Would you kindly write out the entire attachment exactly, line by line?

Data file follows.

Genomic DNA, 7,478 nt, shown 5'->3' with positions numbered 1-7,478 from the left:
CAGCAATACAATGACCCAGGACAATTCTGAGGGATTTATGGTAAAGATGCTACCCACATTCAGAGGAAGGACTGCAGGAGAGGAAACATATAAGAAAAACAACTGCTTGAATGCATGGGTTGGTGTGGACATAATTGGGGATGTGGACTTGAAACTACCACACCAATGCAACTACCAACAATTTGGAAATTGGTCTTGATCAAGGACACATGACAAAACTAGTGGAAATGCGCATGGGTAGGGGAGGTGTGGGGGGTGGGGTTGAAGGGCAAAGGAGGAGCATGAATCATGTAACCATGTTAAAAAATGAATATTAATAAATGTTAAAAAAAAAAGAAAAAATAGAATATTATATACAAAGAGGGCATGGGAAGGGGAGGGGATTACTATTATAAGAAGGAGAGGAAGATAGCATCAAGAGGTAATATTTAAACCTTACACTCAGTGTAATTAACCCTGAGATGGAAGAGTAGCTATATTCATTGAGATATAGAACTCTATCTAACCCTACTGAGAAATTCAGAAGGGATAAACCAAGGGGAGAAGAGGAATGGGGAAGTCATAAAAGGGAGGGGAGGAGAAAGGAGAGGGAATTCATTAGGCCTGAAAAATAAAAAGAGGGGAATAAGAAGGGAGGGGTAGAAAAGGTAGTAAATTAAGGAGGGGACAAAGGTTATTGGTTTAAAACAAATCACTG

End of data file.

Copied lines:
Genomic DNA, 7,478 nt, shown 5'->3' with positions numbered 1-7,478 from the left:
CAGCAATACAATGACCCAGGACAATTCTGAGGGATTTATGGTAAAGATGCTACCCACATTCAGAGGAAGGACTGCAGGAGAGGAAACATATAAGAAAAACAACTGCTTGAATGCATGGGTTGGTGTGGACATAATTGGGGATGTGGACTTGAAACTACCACACCAATGCAACTACCAACAATTTGGAAATTGGTCTTGATCAAGGACACATGACAAAACTAGTGGAAATGCGCATGGGTAGGGGAGGTGTGGGGGGTGGGGTTGAAGGGCAAAGGAGGAGCATGAATCATGTAACCATGTTAAAAAATGAATATTAATAAATGTTAAAAAAAAAAGAAAAAATAGAATATTATATACAAAGAGGGCATGGGAAGGGGAGGGGATTACTATTATAAGAAGGAGAGGAAGATAGCATCAAGAGGTAATATTTAAACCTTACACTCAGTGTAATTAACCCTGAGATGGAAGAGTAGCTATATTCATTGAGATATAGAACTCTATCTAACCCTACTGAGAAATTCAGAAGGGATAAACCAAGGGGAGAAGAGGAATGGGGAAGTCATAAAAGGGAGGGGAGGAGAAAGGAGAGGGAATTCATTAGGCCTGAAAAATAAAAAGAGGGGAATAAGAAGGGAGGGGTAGAAAAGGTAGTAAATTAAGGAGGGGACAAAGGTTATTGGTTTAAAACAAATCACTG